A hiker was killed and four others injured when ice caves on a remote Washington state mountainside partly collapsed, authorities said Monday night.
Three of the injured were were airlifted to hospital with serious injuries after the accident at the Big Four Ice Caves in Mount Baker-Snoqualmie National Forest.
The body of the hiker could not immediately be recovered because of the "fragile nature of the ice," Snohomish County spokeswoman Shari Ireton said.
Survivor Chloe Jakubowski, 18, escaped from the cave and went to alert emergency services.
“There was a loud pop above us," she told NBC News. "Once I saw the ice chunks falling I ducked for cover and held my hands over my head."
A woman next to her was unconscious, she said.
It was the second straight day that part of the ice caves — which are accessible only by a 26-mile narrow, winding road — collapsed on Big Four Mountain, about 20 miles east of the town of Granite Falls. No one was injured in Sunday's collapse, which a visitor captured on video.
The caves are formed when runoff from melting snow hollows out a tunnel in snow mounds that slide off the mountain and collect at the base of a cliff. The main cave, nearly 100 feet deep and 25 feet wide, is among the most popular hiking destinations in the Cascade Mountains.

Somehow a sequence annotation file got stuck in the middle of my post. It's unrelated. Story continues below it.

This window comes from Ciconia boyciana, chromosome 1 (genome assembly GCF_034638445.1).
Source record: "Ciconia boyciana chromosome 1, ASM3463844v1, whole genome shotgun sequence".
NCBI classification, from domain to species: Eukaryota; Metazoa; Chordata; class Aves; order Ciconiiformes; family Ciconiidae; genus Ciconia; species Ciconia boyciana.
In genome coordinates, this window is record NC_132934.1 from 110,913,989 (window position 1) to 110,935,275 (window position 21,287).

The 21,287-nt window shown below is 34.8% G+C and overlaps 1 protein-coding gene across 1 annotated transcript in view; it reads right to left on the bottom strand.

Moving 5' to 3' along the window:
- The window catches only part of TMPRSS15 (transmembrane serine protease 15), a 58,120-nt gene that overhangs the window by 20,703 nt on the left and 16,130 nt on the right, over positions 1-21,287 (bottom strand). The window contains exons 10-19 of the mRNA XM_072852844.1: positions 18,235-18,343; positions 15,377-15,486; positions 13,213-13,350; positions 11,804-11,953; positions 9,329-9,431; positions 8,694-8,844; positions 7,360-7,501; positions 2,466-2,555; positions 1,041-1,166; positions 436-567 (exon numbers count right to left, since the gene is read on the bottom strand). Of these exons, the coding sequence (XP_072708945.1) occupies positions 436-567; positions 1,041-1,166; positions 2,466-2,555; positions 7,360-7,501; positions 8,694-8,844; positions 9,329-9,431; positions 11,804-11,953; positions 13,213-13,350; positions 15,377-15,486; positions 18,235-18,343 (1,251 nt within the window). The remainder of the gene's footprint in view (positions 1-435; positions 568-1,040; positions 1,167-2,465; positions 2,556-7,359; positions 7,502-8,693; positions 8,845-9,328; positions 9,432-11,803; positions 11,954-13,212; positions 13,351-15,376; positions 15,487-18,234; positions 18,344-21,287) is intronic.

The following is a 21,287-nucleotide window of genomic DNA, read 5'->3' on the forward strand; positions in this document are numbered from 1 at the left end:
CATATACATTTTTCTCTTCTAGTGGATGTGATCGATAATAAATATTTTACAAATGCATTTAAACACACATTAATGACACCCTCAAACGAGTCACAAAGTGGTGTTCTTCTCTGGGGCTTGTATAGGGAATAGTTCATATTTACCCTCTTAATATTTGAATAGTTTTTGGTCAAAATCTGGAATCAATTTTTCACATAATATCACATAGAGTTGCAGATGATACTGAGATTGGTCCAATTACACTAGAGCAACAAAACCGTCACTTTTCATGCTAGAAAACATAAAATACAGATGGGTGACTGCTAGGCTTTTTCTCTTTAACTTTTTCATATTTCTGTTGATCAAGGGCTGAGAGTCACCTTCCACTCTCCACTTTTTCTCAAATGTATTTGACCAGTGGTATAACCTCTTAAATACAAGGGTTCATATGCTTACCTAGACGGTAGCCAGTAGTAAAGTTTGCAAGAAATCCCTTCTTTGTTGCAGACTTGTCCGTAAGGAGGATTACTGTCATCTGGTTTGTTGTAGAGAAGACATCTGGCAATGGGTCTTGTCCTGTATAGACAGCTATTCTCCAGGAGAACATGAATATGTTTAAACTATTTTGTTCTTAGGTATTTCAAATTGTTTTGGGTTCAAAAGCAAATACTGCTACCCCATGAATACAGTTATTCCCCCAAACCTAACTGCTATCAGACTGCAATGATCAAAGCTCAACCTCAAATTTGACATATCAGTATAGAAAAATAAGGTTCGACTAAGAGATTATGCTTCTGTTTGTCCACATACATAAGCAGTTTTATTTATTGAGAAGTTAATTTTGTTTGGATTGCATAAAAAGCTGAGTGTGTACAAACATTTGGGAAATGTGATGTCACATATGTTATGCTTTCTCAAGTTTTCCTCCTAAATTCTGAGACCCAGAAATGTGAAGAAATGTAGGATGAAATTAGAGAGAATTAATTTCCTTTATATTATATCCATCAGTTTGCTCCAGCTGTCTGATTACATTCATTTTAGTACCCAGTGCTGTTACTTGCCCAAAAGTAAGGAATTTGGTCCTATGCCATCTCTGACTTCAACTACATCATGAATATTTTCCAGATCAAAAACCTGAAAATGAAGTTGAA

But authorities have long warned that the caves are dangerous, because when temperatures rise, they can fall apart in giant ice mounds.
Susan Gregg, a spokeswoman for Harborview Medical Center in Seattle, said the hospital was treating two males for head lacerations and leg and pelvis fractures. A female patient arrived shortly afterward.
All the injured were conscious, but one man, 25, was in critical condition, Gregg said. A second man, 35, was in serious condition and the woman, 35, was in satisfactory condition.
One girl who was not seriously injured in the collapse was transported by ground and being treated at Providence Medical Center in Everett.
Snohomish County emergency officials said the area around the Big Four ice caves would remain closed until search and rescue teams could assess the safety of the caves and recover the deceased victim of the collapse.
Temperatures reached 80 degrees in the area of the caves Monday as Washington swelters through a heat wave. The heat led the U.S. Forest Service to issue a special warning in May alerting hikers that the main cave was in a "dangerous state ... large, inviting and collapsing," and urging them to stay out of it. Several signs along the trail warn people to steer clear.